So the old fashioned electric dyno "output" is load on the scale that we use to compute torque and then with the RPM data compute power. An inertia dyno continuously records instantaeous roller acceleration and RPM, and uses this data to compute instantaneous power and then torque and plots out a continuous curve of both. Same end, different means.

Modern water brake lab dynos can be programmed to allow the engine to accelerate and measure power in the same way. The usual acceleration value is 300 RPM/sec. It's a lot easier to get a torque/power chart using the inertia technique than the way I did BC - a lot easier on both the operator and the engine!

Duke

Last edited by Duke2.6; 04-17-2006 at 09:33 PM.
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Old 04-17-2006, 12:30 PM
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Duke,
I very much appreciate the valid information you've given & it is not lost on me that you have a deep academic background in the fundamentals of what we are discussing. I raise an argument with you, not so much to say you are wrong, but for you to show me I am wrong. This is my honest thinking & if I'm incorrect I would like to know that; especially since this topic is of fundamental academic & practical importance.
So, as you say, we start with Watt's equation, replacing N with rpm:
HP=horsepower
T=torque
rmp=revs per minute
HP=(T*rpm)/5252
So, correct me if I'm wrong, though this isn't the point I wish to eventually make: So, when we graph both HP & T as a function of rpm, the curves intersect at 5252 rpm. Now, I realize that if one knows the value of HP, then the value of T can be directly derived, which seems to me important that the two phenomena (even being metrics, it still seems phenomenology to a large extent). And vice versa. Yet, we want to distinguish the two, and we can, though they are equal at 5252rpm, the two curves can have very different trajectorie's.
Now, this is where I believe we differ. I made the statement that it is Torque that determines Acceleration. In the graph of T&HP as a function of rpm, if we add Acceleration as a function of rpm (speaking of a car here where we ignore air density, road friction, etc) to our graph, my understanding is that the Acceleration curve exactly falls atop the Torque curve. Gearing has no effect on this.
For example, 100 foot pounds of torque will yield precisely the same acceleration (ignoring air density & all the rest) whether that 100ft/lb torque is produced at 2000rpm or 4000rpm; yet, per the formula, HP has doubled at 4000rpm as we arbitrarily hold Torque at 100. The doubling in HP, holding Torque the same, yields no further gain in Acceleration. So, this is just a restatement of my original "it is torque that determines acceleration".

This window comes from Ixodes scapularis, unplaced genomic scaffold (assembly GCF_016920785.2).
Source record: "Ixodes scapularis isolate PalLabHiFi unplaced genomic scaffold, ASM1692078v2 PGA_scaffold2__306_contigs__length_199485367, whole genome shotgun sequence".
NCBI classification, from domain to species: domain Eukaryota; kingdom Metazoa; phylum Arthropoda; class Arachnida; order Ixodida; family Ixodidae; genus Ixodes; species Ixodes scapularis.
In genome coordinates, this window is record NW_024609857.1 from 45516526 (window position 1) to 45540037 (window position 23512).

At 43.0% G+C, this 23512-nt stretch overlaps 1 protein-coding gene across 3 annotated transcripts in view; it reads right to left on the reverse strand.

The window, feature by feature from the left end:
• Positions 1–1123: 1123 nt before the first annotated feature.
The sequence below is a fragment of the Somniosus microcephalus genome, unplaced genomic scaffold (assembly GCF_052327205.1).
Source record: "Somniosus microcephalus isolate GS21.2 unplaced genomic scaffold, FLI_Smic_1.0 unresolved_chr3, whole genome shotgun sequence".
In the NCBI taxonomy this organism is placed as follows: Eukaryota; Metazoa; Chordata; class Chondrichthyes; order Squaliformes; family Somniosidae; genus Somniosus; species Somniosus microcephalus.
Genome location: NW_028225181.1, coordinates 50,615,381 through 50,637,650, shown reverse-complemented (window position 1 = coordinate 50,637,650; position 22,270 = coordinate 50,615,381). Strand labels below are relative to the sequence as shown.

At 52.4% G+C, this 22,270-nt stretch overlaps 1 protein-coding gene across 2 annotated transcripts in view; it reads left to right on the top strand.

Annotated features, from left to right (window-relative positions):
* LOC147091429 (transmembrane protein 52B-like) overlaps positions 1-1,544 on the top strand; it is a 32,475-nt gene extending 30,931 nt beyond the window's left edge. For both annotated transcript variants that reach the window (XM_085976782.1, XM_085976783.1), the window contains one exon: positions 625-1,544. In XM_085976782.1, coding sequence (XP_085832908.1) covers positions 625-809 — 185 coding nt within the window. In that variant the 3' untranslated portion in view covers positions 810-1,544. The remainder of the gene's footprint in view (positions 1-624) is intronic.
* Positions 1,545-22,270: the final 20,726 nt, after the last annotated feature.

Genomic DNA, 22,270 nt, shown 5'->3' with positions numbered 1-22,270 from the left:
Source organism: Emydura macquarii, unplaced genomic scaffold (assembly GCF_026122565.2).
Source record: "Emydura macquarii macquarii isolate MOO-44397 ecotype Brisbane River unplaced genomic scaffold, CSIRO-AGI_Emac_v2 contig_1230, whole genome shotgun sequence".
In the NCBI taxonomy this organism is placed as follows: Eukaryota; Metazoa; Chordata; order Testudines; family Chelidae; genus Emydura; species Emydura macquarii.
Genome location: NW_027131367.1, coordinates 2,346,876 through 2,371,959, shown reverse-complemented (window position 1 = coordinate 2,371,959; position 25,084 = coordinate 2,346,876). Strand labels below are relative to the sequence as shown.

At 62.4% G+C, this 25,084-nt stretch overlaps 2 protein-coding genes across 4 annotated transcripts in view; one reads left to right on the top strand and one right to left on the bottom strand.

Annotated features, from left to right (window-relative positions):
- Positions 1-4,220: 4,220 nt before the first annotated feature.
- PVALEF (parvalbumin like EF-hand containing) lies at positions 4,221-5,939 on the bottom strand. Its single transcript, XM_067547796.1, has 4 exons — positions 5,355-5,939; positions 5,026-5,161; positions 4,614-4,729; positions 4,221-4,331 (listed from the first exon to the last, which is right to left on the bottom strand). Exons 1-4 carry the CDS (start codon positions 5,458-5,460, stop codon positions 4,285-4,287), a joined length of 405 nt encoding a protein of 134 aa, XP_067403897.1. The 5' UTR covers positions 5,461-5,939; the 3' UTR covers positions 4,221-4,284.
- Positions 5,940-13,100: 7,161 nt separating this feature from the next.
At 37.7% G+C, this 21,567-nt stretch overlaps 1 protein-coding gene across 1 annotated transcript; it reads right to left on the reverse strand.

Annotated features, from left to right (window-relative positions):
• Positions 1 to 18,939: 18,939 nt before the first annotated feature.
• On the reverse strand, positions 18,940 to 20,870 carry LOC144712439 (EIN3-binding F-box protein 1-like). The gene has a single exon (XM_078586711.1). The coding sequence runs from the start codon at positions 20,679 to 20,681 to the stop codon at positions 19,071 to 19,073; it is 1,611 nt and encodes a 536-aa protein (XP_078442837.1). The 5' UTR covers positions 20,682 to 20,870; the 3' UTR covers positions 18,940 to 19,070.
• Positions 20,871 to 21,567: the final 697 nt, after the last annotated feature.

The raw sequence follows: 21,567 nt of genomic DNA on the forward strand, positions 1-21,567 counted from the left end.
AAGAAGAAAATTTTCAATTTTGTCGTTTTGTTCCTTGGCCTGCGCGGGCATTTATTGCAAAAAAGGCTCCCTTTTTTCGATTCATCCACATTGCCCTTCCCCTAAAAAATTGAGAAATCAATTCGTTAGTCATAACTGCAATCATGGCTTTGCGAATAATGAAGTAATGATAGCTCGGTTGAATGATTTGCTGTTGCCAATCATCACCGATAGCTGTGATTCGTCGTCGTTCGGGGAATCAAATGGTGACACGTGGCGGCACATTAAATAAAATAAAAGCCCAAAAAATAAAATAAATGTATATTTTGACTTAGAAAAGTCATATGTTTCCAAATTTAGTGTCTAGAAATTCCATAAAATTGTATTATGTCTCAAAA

HP, as you related in using shaft HP in an engine driving a propellor; in our car, this would relate, to my thinking, to the top speed of our car.
To beat the dead horse a bit further, though I certainly allow for my being incorrect, graphing acceleration, horsepower & torque as a function of rpm, the torque curve and acceleration curve fall upon one another across the measured rpm range. (edit) If I am incorrect that the acceleration curve of an object in free space (which is our hypothetical car that is not affected by air density, frictional power losses, etc) precisely overlaps the torque curve, but not the hp curve, I still argue this view is correct to at least a first approximation. I think the better way to state it, as you used Areas Under the Curve, one sees that the torque AUC more closely predicts acceleration than the HP AUC. As a last thought, when we go back to HP= (T*rpm)/5252 it is obvious that if we know either one of HP or T we can directly derive the other. I'm not oblivious to the fact of forum members describing relationships to speed, gear ratios, etc, that become of prime importance if one were to build a car with certain desired characteristics. But, it is not without some truth, be it great or small, that if one builds an Indy car, one wants a car with high HP capable of running at high rpm, maximizing the HP AUC; if one builds a drag car one wants to maximize the Torque AUC, though this is not to say that rpm is meaningless. It seems to me that both T&HP are brother's or cousins of Force, and I do apologize for not refreshing myself on Newtonian Mechanics, other than the particular case argued here. So, if at any given rpm, and knowing either of the other two degrees of freedom, we know the last, this, I believe, tells us that we shouldn't go hog-wild in our belief that T & HP are two metrics which should enjoy some special status, that is, one over the other.
So, where is my error in fact or logic to say, "Torque determines acceleration."?